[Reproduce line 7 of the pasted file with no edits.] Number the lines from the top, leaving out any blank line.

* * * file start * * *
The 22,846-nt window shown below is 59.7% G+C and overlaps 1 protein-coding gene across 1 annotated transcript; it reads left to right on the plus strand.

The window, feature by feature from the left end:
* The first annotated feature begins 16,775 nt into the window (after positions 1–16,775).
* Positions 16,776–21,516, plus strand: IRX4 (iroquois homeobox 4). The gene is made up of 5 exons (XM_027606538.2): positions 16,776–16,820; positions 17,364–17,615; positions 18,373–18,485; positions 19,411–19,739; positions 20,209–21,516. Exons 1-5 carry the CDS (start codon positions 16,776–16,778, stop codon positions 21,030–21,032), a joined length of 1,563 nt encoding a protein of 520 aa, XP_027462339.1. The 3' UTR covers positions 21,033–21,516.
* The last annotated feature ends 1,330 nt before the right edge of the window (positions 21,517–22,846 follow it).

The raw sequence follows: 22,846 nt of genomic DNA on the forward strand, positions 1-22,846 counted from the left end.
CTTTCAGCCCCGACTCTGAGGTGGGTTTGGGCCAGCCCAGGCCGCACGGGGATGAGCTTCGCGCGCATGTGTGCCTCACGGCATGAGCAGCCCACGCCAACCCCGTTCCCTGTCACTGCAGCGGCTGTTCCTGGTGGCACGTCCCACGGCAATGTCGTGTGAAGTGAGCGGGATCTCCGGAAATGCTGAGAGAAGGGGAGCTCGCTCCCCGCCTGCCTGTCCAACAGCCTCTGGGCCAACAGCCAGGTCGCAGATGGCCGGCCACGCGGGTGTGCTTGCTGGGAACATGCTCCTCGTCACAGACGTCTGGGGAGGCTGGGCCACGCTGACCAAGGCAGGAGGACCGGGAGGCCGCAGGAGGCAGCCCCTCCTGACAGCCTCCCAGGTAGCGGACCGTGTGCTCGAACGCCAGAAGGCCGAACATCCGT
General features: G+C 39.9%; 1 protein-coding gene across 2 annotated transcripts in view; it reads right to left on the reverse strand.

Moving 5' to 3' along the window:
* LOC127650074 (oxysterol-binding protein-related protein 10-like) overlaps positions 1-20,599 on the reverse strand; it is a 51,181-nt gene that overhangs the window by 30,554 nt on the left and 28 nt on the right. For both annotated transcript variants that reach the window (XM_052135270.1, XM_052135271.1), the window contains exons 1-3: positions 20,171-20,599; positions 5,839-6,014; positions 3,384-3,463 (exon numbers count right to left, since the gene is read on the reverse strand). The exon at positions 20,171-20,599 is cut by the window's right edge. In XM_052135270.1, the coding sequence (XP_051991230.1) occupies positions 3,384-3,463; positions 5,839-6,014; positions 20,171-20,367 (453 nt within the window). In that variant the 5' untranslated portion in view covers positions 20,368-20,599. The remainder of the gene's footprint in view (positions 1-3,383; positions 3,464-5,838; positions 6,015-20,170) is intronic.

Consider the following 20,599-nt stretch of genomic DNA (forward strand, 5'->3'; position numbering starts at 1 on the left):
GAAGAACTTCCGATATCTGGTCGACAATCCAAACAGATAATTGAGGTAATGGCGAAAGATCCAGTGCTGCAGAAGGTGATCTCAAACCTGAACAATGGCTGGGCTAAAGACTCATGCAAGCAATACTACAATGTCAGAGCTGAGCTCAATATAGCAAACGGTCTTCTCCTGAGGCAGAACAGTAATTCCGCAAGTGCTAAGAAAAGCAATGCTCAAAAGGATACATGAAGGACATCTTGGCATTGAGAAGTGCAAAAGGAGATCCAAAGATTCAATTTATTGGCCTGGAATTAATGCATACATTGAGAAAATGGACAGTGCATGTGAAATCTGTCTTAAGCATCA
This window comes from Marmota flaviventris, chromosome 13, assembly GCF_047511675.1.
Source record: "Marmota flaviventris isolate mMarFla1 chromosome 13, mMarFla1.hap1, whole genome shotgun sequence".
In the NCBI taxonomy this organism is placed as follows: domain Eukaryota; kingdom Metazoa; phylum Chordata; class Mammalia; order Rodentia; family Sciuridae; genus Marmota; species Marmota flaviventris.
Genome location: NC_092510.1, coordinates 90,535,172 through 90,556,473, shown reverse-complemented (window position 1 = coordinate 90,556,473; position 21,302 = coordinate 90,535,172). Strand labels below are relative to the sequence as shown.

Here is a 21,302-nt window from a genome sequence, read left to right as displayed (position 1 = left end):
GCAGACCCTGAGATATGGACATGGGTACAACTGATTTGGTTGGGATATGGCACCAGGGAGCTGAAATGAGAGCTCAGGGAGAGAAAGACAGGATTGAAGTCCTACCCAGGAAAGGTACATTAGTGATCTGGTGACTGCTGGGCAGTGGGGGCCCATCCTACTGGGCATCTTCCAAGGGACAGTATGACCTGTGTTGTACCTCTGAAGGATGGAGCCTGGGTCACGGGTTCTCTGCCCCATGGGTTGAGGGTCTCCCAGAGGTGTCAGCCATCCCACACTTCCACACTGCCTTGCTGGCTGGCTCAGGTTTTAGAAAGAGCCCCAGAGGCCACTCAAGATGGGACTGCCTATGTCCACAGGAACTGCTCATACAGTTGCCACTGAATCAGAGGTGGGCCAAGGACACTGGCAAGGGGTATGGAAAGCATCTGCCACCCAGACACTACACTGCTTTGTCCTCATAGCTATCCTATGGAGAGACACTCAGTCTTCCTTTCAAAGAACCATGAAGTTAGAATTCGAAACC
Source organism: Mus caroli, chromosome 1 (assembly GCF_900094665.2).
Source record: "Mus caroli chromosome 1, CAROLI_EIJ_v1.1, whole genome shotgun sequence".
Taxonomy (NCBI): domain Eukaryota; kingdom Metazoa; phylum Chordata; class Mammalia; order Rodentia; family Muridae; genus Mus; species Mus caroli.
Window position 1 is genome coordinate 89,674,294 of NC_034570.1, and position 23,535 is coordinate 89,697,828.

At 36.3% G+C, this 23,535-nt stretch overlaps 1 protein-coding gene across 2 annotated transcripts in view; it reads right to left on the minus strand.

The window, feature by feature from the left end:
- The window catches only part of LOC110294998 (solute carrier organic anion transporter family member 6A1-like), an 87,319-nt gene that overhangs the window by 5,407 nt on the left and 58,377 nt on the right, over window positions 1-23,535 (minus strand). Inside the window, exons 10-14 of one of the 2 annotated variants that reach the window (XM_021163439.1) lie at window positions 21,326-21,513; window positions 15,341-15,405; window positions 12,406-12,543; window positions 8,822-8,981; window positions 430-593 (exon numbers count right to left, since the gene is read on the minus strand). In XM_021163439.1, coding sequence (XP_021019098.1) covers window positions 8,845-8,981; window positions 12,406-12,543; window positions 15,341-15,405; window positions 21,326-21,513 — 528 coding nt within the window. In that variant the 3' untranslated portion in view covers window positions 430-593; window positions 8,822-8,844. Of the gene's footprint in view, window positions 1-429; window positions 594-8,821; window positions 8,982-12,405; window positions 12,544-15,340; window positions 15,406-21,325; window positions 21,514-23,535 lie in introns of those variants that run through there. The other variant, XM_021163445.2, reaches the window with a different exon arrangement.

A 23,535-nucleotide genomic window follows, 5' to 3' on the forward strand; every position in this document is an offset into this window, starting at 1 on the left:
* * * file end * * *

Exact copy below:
CTTTCAGCCCCGACTCTGAGGTGGGTTTGGGCCAGCCCAGGCCGCACGGGGATGAGCTTCGCGCGCATGTGTGCCTCACGGCATGAGCAGCCCACGCCAACCCCGTTCCCTGTCACTGCAGCGGCTGTTCCTGGTGGCACGTCCCACGGCAATGTCGTGTGAAGTGAGCGGGATCTCCGGAAATGCTGAGAGAAGGGGAGCTCGCTCCCCGCCTGCCTGTCCAACAGCCTCTGGGCCAACAGCCAGGTCGCAGATGGCCGGCCACGCGGGTGTGCTTGCTGGGAACATGCTCCTCGTCACAGACGTCTGGGGAGGCTGGGCCACGCTGACCAAGGCAGGAGGACCGGGAGGCCGCAGGAGGCAGCCCCTCCTGACAGCCTCCCAGGTAGCGGACCGTGTGCTCGAACGCCAGAAGGCCGAACATCCGT